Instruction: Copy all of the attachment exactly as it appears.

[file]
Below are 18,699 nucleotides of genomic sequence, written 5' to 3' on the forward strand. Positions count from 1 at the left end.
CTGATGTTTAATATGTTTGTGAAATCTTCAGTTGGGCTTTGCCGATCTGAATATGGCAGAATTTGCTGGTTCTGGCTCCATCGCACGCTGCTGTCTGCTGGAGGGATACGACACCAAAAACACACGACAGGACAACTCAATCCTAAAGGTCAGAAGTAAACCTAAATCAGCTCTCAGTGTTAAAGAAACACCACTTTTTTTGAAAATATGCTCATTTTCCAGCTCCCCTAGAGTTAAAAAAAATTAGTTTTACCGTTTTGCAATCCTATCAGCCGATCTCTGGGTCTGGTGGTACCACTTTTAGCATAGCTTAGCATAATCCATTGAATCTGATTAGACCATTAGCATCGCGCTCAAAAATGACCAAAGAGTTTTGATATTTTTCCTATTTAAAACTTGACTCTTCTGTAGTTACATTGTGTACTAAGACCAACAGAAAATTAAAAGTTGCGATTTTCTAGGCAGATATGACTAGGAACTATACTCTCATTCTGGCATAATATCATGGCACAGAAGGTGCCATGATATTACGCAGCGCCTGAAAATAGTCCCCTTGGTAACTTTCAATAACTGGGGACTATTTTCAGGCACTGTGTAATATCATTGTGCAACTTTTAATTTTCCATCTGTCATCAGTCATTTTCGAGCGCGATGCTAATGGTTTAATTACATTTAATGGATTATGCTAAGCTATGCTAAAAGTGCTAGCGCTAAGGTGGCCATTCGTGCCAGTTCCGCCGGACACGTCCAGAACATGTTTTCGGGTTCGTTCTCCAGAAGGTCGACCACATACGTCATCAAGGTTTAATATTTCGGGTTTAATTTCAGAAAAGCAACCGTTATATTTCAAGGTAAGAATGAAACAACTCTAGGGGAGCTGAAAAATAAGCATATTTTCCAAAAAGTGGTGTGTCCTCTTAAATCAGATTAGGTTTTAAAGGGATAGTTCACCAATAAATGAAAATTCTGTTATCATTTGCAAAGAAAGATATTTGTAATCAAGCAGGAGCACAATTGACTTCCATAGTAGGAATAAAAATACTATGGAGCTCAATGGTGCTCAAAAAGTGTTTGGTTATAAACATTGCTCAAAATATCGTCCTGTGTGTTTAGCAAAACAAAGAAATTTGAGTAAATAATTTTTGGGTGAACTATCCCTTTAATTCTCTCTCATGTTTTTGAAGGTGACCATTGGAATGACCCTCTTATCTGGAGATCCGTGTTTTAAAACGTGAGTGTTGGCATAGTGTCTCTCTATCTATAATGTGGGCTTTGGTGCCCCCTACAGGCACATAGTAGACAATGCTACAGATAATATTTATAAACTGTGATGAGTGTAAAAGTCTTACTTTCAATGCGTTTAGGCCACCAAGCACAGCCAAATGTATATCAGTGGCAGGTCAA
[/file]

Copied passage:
Below are 18,699 nucleotides of genomic sequence, written 5' to 3' on the forward strand. Positions count from 1 at the left end.
CTGATGTTTAATATGTTTGTGAAATCTTCAGTTGGGCTTTGCCGATCTGAATATGGCAGAATTTGCTGGTTCTGGCTCCATCGCACGCTGCTGTCTGCTGGAGGGATACGACACCAAAAACACACGACAGGACAACTCAATCCTAAAGGTCAGAAGTAAACCTAAATCAGCTCTCAGTGTTAAAGAAACACCACTTTTTTTGAAAATATGCTCATTTTCCAGCTCCCCTAGAGTTAAAAAAAATTAGTTTTACCGTTTTGCAATCCTATCAGCCGATCTCTGGGTCTGGTGGTACCACTTTTAGCATAGCTTAGCATAATCCATTGAATCTGATTAGACCATTAGCATCGCGCTCAAAAATGACCAAAGAGTTTTGATATTTTTCCTATTTAAAACTTGACTCTTCTGTAGTTACATTGTGTACTAAGACCAACAGAAAATTAAAAGTTGCGATTTTCTAGGCAGATATGACTAGGAACTATACTCTCATTCTGGCATAATATCATGGCACAGAAGGTGCCATGATATTACGCAGCGCCTGAAAATAGTCCCCTTGGTAACTTTCAATAACTGGGGACTATTTTCAGGCACTGTGTAATATCATTGTGCAACTTTTAATTTTCCATCTGTCATCAGTCATTTTCGAGCGCGATGCTAATGGTTTAATTACATTTAATGGATTATGCTAAGCTATGCTAAAAGTGCTAGCGCTAAGGTGGCCATTCGTGCCAGTTCCGCCGGACACGTCCAGAACATGTTTTCGGGTTCGTTCTCCAGAAGGTCGACCACATACGTCATCAAGGTTTAATATTTCGGGTTTAATTTCAGAAAAGCAACCGTTATATTTCAAGGTAAGAATGAAACAACTCTAGGGGAGCTGAAAAATAAGCATATTTTCCAAAAAGTGGTGTGTCCTCTTAAATCAGATTAGGTTTTAAAGGGATAGTTCACCAATAAATGAAAATTCTGTTATCATTTGCAAAGAAAGATATTTGTAATCAAGCAGGAGCACAATTGACTTCCATAGTAGGAATAAAAATACTATGGAGCTCAATGGTGCTCAAAAAGTGTTTGGTTATAAACATTGCTCAAAATATCGTCCTGTGTGTTTAGCAAAACAAAGAAATTTGAGTAAATAATTTTTGGGTGAACTATCCCTTTAATTCTCTCTCATGTTTTTGAAGGTGACCATTGGAATGACCCTCTTATCTGGAGATCCGTGTTTTAAAACGTGAGTGTTGGCATAGTGTCTCTCTATCTATAATGTGGGCTTTGGTGCCCCCTACAGGCACATAGTAGACAATGCTACAGATAATATTTATAAACTGTGATGAGTGTAAAAGTCTTACTTTCAATGCGTTTAGGCCACCAAGCACAGCCAAATGTATATCAGTGGCAGGTCAA